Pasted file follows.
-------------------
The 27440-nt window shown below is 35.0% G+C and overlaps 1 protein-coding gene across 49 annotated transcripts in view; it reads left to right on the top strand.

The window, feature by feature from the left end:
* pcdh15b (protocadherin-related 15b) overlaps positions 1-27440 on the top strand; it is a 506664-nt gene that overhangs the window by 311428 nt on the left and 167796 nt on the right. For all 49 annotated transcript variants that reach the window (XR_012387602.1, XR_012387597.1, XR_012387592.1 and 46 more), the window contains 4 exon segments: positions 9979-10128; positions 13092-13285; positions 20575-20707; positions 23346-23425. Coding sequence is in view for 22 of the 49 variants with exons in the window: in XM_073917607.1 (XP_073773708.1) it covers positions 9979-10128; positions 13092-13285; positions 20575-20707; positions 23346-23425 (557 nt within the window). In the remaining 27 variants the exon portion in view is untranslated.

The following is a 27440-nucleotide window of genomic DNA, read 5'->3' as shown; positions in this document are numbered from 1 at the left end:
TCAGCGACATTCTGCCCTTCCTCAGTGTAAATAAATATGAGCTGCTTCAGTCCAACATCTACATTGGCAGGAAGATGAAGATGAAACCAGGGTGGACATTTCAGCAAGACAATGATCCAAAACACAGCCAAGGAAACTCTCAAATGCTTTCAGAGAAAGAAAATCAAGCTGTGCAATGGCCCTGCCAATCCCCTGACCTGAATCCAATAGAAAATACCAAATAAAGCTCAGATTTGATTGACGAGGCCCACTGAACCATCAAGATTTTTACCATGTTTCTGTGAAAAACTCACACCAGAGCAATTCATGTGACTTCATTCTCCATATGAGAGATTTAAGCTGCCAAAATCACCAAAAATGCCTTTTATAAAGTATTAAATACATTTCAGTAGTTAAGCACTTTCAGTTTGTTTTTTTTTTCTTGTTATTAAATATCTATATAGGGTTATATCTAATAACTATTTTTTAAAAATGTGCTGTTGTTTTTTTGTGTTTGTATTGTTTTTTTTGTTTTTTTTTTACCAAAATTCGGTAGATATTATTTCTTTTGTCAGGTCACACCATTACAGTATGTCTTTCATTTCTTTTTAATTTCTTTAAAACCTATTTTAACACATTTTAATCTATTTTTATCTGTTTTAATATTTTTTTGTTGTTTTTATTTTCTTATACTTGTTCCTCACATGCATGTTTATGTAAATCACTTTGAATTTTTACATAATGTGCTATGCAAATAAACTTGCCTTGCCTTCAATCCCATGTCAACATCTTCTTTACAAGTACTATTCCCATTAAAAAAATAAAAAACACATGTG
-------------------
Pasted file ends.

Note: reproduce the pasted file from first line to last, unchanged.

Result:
The 27440-nt window shown below is 35.0% G+C and overlaps 1 protein-coding gene across 49 annotated transcripts in view; it reads left to right on the top strand.

The window, feature by feature from the left end:
* pcdh15b (protocadherin-related 15b) overlaps positions 1-27440 on the top strand; it is a 506664-nt gene that overhangs the window by 311428 nt on the left and 167796 nt on the right. For all 49 annotated transcript variants that reach the window (XR_012387602.1, XR_012387597.1, XR_012387592.1 and 46 more), the window contains 4 exon segments: positions 9979-10128; positions 13092-13285; positions 20575-20707; positions 23346-23425. Coding sequence is in view for 22 of the 49 variants with exons in the window: in XM_073917607.1 (XP_073773708.1) it covers positions 9979-10128; positions 13092-13285; positions 20575-20707; positions 23346-23425 (557 nt within the window). In the remaining 27 variants the exon portion in view is untranslated.

The following is a 27440-nucleotide window of genomic DNA, read 5'->3' as shown; positions in this document are numbered from 1 at the left end:
TCAGCGACATTCTGCCCTTCCTCAGTGTAAATAAATATGAGCTGCTTCAGTCCAACATCTACATTGGCAGGAAGATGAAGATGAAACCAGGGTGGACATTTCAGCAAGACAATGATCCAAAACACAGCCAAGGAAACTCTCAAATGCTTTCAGAGAAAGAAAATCAAGCTGTGCAATGGCCCTGCCAATCCCCTGACCTGAATCCAATAGAAAATACCAAATAAAGCTCAGATTTGATTGACGAGGCCCACTGAACCATCAAGATTTTTACCATGTTTCTGTGAAAAACTCACACCAGAGCAATTCATGTGACTTCATTCTCCATATGAGAGATTTAAGCTGCCAAAATCACCAAAAATGCCTTTTATAAAGTATTAAATACATTTCAGTAGTTAAGCACTTTCAGTTTGTTTTTTTTTTCTTGTTATTAAATATCTATATAGGGTTATATCTAATAACTATTTTTTAAAAATGTGCTGTTGTTTTTTTGTGTTTGTATTGTTTTTTTTGTTTTTTTTTTACCAAAATTCGGTAGATATTATTTCTTTTGTCAGGTCACACCATTACAGTATGTCTTTCATTTCTTTTTAATTTCTTTAAAACCTATTTTAACACATTTTAATCTATTTTTATCTGTTTTAATATTTTTTTGTTGTTTTTATTTTCTTATACTTGTTCCTCACATGCATGTTTATGTAAATCACTTTGAATTTTTACATAATGTGCTATGCAAATAAACTTGCCTTGCCTTCAATCCCATGTCAACATCTTCTTTACAAGTACTATTCCCATTAAAAAAATAAAAAACACATGTG